How do they shop? Some people buy everything without much consideration and take it home to try it on/decide if they like it. Then they return everything they don’t want. Others won’t buy anything they haven’t first thoroughly researched and tried on. The former people might be more free-flowing in other aspects of their lives, while the latter might be more tightly wound. Or, quirk alert: How they shop might be completely opposite to how they live. Why might that be the case?
What do they buy? This is the fun part. Would your character like that sweater with a dog’s face on it, or not? Would they buy the name brand tuna, or the store brand? Is your character a Nike person, or an Addidas person (and is that a commentary on anything)? What types of food would they buy? Clothes? Hobby materials? Furnishings? Car? (Or would they rather have a bike?) Do they drool over the travel posters in the shop window, or pass right by? You can walk into any store or visit any website and find items your characters would love or hate. Use these items in their houses, offices, or general surroundings. Dress them in the items (or variants you create) they like. Or dress them in the items they hate but explain why.
What a person buys often says a lot about the other aspects of their personality. That’s true not only for what they buy, but for what they don’t buy, as well. (And why.) We tend to surround ourselves with things and experiences that speak to who we are as people.
How do they pay? Is your character a cash-only person, or a charge card junkie? Are they hip enough to use all of the e-pay options? Do they barter for some things? Are they a haggler? Do they pay in a future currency you’ve imagined? Do they shoplift and avoid paying altogether? How a person uses money often speaks to their personality and circumstances.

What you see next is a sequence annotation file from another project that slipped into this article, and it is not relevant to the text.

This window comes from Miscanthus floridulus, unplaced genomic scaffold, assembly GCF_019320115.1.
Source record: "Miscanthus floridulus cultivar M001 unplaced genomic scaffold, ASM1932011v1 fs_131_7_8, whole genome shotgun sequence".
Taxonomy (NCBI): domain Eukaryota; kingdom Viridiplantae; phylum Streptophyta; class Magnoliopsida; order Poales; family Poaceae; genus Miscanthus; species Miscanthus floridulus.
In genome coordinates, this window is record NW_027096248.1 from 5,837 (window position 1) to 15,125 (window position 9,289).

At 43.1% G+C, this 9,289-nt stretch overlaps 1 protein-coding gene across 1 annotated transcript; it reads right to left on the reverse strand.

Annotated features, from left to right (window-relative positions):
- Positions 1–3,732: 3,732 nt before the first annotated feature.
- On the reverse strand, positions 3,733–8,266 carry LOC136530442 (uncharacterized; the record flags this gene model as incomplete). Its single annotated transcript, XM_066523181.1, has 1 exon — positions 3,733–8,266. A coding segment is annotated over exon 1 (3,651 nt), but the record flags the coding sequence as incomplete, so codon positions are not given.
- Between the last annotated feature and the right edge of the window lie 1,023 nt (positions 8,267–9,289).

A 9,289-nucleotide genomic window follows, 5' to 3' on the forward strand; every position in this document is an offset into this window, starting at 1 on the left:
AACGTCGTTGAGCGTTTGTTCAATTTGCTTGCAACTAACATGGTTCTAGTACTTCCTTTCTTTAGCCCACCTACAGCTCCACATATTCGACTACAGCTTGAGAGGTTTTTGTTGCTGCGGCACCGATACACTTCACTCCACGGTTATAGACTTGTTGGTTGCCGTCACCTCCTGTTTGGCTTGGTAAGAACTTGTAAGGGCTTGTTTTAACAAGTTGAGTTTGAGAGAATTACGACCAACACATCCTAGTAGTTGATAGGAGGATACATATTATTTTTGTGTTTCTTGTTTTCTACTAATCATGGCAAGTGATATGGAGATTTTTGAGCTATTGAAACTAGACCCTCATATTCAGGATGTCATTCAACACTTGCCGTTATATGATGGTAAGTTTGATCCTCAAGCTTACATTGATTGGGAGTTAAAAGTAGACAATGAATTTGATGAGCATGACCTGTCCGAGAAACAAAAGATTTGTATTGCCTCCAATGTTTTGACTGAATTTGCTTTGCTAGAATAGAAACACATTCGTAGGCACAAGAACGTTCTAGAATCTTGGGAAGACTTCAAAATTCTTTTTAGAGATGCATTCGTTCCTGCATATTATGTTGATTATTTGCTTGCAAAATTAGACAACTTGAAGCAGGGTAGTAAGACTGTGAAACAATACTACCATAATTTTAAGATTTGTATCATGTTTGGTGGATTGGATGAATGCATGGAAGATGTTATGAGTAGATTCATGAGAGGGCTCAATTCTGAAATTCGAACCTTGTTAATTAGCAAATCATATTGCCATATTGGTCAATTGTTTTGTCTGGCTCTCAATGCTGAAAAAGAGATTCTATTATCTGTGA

What do they do with the stuff they buy? Do they put it to use/put it away immediately, or stash bags in the closet to deal with later? Do they use the “good stuff” on a regular basis, or save it for special occasions? Are they hiding purchases from other family members? Do they give a lot of their purchases away? Is your character a minimalist with a “one in, one out” policy, or are they a hoarder? Somewhere in between? It’s not only what we buy that speaks to our personalities, it’s how we use the stuff we buy, as well.
Is shopping a social experience? Some people perfer to shop alone. Others make it into a social event. Some must have someone along to validate their purchases because they just can’t do anything without input from another. Some people chat up the store’s staff, others brush them off with a terse, “Just looking.” There are people who will actively seek out help in a store, and others who will look lost until someone asks if they need help. What kind of character do you have? A social butterfly, or someone who hates (or fears) other people?
Taking your character shopping and seeing what, when, and how they buy is both fun and informative. It’s a great creativity exercise when your characters just aren’t quite coming together. Shopping is something that’s almost universal and which speaks to how all of us deal with money, time, other people, and stuff in general. The key is to ask, “Why?” whenever your character expresses a preference for any sort of retail experience. Knowing the why will likely tell you something deeper about their personality that you can use in your work.
(Image by Alexas_Fotos)